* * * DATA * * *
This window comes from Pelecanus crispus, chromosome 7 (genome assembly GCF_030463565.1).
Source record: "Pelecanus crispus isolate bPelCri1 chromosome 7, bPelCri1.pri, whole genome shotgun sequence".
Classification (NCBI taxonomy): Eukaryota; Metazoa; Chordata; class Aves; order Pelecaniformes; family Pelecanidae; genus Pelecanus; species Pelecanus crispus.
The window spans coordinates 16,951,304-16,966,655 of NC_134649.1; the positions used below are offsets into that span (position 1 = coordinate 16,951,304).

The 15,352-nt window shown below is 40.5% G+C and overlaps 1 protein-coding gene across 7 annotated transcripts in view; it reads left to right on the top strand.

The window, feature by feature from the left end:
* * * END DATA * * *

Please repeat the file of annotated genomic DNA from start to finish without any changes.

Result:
This window comes from Pelecanus crispus, chromosome 7 (genome assembly GCF_030463565.1).
Source record: "Pelecanus crispus isolate bPelCri1 chromosome 7, bPelCri1.pri, whole genome shotgun sequence".
Classification (NCBI taxonomy): Eukaryota; Metazoa; Chordata; class Aves; order Pelecaniformes; family Pelecanidae; genus Pelecanus; species Pelecanus crispus.
The window spans coordinates 16,951,304-16,966,655 of NC_134649.1; the positions used below are offsets into that span (position 1 = coordinate 16,951,304).

The 15,352-nt window shown below is 40.5% G+C and overlaps 1 protein-coding gene across 7 annotated transcripts in view; it reads left to right on the top strand.

The window, feature by feature from the left end: